Re(view) : Buddha’s Dog & Other Meditations

The word essay derives from the French infinitive “essayer” which means “to try” or “to attempt.” An essay is the attempt to answer a question. In a recent Behind the Book interview, Cinelle Barnes shares her reason for writing is not because she knows, but because she wants to know. The art of writing is essentially the ability and courage to share stories that will take readers on a journey of self-reflection and growth.

Ira Sukrungruang has mastered the personal essay.

Ira’s “Buddha’s Dog & Other Meditations” was the first book I read this year where, when I finished, I had to exhale an audible “wow” to no one in particular but myself.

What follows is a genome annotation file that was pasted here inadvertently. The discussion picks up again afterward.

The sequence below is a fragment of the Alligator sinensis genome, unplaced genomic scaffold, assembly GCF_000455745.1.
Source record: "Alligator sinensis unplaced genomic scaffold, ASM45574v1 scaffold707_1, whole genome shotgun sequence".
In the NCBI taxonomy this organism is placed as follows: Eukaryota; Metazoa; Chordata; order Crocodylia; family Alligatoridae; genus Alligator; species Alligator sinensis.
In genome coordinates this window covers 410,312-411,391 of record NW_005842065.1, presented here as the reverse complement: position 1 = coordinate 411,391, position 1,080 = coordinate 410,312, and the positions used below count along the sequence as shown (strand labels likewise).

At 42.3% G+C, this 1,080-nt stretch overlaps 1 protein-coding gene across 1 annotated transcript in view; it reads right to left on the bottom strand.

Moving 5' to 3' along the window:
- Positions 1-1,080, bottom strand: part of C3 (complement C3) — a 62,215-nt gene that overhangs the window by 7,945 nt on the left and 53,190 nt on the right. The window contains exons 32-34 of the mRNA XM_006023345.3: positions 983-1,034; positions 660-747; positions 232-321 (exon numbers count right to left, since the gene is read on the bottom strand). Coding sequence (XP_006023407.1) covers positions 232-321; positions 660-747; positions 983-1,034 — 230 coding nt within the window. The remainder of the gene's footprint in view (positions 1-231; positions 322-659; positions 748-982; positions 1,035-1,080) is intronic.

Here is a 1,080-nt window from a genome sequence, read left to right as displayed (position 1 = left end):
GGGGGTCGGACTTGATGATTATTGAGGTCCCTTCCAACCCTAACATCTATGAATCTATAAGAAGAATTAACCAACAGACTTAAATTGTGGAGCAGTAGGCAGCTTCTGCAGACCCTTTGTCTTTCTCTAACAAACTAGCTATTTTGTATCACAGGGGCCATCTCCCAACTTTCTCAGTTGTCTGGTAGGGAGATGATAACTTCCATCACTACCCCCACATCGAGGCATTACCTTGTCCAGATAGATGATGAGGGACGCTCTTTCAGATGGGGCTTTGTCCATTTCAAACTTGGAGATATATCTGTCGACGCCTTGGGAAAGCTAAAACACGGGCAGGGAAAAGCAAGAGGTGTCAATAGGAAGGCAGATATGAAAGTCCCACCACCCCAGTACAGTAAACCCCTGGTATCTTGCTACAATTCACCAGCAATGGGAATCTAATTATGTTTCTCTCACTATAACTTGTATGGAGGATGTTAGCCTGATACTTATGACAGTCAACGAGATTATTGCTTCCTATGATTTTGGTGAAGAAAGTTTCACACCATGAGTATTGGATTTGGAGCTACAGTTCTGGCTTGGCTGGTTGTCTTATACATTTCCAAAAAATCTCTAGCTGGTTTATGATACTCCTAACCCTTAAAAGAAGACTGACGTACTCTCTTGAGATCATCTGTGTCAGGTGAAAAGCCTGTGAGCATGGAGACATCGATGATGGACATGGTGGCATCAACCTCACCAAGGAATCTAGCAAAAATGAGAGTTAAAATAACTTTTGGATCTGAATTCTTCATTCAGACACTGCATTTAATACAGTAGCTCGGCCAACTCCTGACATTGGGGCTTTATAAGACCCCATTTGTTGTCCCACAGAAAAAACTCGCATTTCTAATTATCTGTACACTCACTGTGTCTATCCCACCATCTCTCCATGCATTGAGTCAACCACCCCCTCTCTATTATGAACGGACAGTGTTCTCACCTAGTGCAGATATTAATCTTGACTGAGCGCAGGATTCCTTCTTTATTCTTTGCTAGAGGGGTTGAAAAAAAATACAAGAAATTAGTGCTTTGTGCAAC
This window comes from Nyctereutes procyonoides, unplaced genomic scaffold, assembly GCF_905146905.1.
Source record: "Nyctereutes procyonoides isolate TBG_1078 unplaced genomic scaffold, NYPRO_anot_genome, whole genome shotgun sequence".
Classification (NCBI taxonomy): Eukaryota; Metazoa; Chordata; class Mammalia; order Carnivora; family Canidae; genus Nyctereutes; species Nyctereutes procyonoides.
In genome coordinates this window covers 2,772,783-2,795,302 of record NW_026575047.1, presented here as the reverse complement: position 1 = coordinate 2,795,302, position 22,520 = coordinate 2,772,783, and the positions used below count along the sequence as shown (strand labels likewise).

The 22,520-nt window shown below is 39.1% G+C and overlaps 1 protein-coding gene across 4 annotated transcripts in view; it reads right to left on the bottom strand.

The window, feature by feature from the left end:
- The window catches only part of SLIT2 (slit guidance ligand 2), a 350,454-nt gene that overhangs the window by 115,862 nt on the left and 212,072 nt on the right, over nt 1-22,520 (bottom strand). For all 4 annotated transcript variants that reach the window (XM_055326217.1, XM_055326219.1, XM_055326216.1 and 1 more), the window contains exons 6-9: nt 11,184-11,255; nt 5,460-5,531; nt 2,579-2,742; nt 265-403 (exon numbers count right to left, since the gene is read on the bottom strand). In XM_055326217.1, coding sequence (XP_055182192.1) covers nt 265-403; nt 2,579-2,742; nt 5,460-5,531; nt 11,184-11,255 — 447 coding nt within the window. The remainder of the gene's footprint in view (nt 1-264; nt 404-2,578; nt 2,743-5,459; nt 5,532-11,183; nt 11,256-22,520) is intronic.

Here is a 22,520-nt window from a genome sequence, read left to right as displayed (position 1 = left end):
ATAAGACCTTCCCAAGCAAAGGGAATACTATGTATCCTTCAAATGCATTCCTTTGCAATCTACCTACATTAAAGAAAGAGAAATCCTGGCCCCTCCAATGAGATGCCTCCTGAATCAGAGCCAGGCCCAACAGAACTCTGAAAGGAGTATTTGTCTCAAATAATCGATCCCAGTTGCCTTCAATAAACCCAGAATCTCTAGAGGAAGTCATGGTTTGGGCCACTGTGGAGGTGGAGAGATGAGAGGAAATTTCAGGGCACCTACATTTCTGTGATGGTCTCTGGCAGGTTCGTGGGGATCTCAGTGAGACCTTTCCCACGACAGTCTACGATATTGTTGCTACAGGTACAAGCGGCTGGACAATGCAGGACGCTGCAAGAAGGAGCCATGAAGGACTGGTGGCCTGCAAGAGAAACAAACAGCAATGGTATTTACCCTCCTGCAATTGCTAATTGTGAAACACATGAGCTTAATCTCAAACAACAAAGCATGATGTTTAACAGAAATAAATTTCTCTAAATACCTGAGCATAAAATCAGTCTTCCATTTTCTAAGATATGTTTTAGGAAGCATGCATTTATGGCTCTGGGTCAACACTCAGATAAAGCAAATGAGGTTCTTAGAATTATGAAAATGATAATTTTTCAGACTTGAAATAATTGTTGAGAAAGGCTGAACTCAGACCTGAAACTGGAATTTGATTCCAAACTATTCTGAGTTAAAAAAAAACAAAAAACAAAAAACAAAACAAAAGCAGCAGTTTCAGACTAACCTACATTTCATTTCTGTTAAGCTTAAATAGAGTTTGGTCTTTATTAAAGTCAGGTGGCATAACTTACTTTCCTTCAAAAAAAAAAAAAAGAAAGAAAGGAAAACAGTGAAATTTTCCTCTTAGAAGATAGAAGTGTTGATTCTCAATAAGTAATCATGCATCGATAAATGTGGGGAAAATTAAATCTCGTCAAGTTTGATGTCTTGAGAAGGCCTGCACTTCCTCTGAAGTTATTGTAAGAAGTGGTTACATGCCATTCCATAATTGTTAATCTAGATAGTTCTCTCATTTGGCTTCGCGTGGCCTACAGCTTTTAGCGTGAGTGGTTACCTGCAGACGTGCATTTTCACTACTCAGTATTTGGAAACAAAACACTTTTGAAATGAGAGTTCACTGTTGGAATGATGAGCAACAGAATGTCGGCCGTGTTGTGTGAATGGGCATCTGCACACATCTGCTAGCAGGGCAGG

Through an anachronic conglomerate of essays, Ira documents and analyzes the stories his family told him and his childhood experiences as an over-weight and timid Thai-American boy born and raised in Chicago. It is difficult to fully recap this novel given its uniqueness in form and style, just trust that it is a book worth reading ESPECIALLY if you are a lover of creative non-fiction and memoir.

As a writer, this book gave me so many ideas about form and prompts for stories to dig into. As a reader, I found myself circling and underlining everywhere. This author is a brilliant storyteller and I was left in awe of the final product he created with this novel.

5/5 stars.

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